Australia's Performance at the 2012 London Olympic

At the recent London Olympic Games, swimmers from Australia won mainly silver medals, with no gold for individual events. Australia's Performance at the 2012 London Olympic occurred against a backdrop of a large number of swimmers and large amount of funding when compared to other nations. The large number of State Institutes of Sport and resources available should have caused swimmers to perform well at London. However, that did not occur. Some of the reasons for their poor achievements relative to the previous 10 years is the same as what happen in the 80's and early 90's.

The last three decades of swimming planning and development in Australia has seen a 360 degree revolution. Australian swimming has gone through three stages of organization. From the early 1980s until the latter 1980s and over the last five years, swimming was and now is very centralized. Back in the early 80's swimmers lived and trained at central sites such as the AIS under assigned coaches. Achievers were relocated from the environment that nurtured their development and placed them in a high tech dedicated situation, surrounded by specialists. The control of the swimming program was looked after by the head coach and scientists. The impact and involvement of science was substantial. The type of scientists in the support services were; physiologists, biomechanicians, psychologists, doctors, and nutritionists. This whole set up seems good, but it's based on the premise the Coaches and Specialists at the Institute are better than the staff who produced the talented champions.

Over the last five years at the State Sport Institutes the centralized system of training has provided modern training, competitive circumstances. Centralization of training might initially be successful or catalyst for improvements, however that does not mean that it will be beneficial long term. In time, centralized control has to produce some decentralization to accommodate individual needs. This failure to decentralize to some extent will and has had suppressive effects on swimming development over the last five years resulting in Australia's Performance at the 2012 London Olympic.

While the Australian Coaches over the last five years have undergone the revolution back to the past of centralized training, you would expect that fewer and fewer club coaches would want to give their best effort to coaching swimmers, to only have them whisked off to be coached by the State Institute of Sport. This has been a common complaint of Coaches whose talented swimmers have been strongly encouraged to leave them and to go to the Institute. Over the last few years there has been an increasing resistance of Coaches to support the State Sport Institute programs for fear of their talented swimmers leaving.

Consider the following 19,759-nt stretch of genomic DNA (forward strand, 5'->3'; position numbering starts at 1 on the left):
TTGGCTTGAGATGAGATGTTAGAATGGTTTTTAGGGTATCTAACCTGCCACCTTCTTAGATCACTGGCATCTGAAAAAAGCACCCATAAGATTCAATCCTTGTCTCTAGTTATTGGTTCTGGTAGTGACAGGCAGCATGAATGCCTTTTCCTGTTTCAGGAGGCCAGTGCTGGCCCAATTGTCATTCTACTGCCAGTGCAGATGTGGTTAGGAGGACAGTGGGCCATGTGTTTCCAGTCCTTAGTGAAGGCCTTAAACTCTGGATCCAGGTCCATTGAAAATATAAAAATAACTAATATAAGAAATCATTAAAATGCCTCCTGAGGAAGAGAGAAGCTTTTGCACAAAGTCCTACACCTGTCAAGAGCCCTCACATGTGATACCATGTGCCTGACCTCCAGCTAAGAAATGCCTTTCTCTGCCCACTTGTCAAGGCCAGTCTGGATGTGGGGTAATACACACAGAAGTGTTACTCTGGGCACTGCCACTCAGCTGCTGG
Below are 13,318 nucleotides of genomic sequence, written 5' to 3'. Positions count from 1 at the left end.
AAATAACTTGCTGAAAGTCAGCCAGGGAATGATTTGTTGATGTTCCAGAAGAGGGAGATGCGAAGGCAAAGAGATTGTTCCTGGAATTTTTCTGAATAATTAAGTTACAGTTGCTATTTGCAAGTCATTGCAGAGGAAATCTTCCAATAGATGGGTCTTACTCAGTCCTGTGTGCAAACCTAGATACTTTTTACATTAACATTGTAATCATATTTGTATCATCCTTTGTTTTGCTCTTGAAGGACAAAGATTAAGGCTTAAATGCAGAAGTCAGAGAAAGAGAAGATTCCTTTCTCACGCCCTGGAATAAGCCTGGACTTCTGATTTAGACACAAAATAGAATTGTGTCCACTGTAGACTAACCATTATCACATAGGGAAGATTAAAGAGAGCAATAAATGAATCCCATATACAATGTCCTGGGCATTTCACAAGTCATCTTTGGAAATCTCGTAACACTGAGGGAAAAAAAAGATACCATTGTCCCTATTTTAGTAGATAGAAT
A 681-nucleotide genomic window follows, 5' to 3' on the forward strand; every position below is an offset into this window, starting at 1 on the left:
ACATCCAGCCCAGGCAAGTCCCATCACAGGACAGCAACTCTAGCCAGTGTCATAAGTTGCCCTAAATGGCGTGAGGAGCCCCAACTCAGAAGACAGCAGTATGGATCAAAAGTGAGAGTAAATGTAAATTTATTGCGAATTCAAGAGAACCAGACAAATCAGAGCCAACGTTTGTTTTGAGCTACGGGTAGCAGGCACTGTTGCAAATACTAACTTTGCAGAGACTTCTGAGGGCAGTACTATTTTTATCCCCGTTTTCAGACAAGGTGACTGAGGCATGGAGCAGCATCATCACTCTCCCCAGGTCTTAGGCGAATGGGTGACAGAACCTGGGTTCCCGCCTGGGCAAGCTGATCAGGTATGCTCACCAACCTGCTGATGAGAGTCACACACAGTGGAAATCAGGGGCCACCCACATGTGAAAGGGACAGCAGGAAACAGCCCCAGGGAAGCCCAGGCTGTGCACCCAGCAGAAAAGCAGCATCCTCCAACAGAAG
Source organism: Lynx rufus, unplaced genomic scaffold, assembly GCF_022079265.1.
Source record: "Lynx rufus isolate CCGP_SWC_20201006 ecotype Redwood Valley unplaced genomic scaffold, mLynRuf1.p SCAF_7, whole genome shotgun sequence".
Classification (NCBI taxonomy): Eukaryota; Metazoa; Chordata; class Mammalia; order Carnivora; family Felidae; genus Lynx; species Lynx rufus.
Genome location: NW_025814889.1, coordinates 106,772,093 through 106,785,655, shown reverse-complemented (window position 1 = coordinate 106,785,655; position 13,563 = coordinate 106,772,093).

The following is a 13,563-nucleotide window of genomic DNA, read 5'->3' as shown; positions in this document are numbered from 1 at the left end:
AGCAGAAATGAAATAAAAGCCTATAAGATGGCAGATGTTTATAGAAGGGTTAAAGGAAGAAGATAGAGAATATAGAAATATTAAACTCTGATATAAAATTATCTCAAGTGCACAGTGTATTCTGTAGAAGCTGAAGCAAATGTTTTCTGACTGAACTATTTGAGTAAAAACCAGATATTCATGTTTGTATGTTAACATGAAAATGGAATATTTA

The other issue is that sometimes it appears that leaders in swimming view "organization" as being more important than individual athletes. As a result swimmers are mainly used as a means of promoting the "Australian Swim Team". This can be seen with the comeback of Ian Thorpe. This can also be seen with some of the responses from officials that because the swimmers did not perform well enough, it must be the swimmers fault and not necessarily the organization, which should focus on valuing the individual swimmer and how to best train him or her using the latest science and technology.


Where From Here

1. Australia needs a NEW program that emphasizes decentralized; coaching, swimmer development, scientific services, with periodic centralized camps.
2. The role of the State Sporting Institutes needs to change to being a service provider as opposed to being the forced centre of swimming.
3. Compulsory attendance at centralized training sessions to become voluntary.
4. No swimmers should be encouraged to go from one coach to another. If the coach produces a champion swimmer, you should be able to work with them till l they become an Olympic champion.
5. State Sport Institutes should be sent out to help the best clubs to create conditions for training elite swimmers.

By Andrew Sortwell has a Masters in Exercise Science, Graduate Diploma in Sports Nutrition and a Bachelor Human Movement Studies and Education. Currently  completing PhD in the area of rate of force development and motor skills. He specializes in biomechanics and strength and conditioning. He  has a research and applied interest in; swimming biomechanics, swimming  coaching, physical education, strength and conditioning of Australian National Swimming Champions and World Championship Karate contenders. As an author, many articles have published, along with Original Research into swimming and biomechanics. 
  • Member of; International Society of Exercise and Immunology, International Association of Sports Kinetics, Australian Strength and Conditioning Association, International Golden Key Honor Society.
  • College Educator of Physical Education, Health, Exercise Science Key Learning Areas
  • Over 20 Years experience in Swimming Coaching
  • ASCTA Level 2 Skills Coach and ASCTA Bronze Coach
  • Has assisted in the development of Youth Olympic swimmers and Australian National Swimming Champions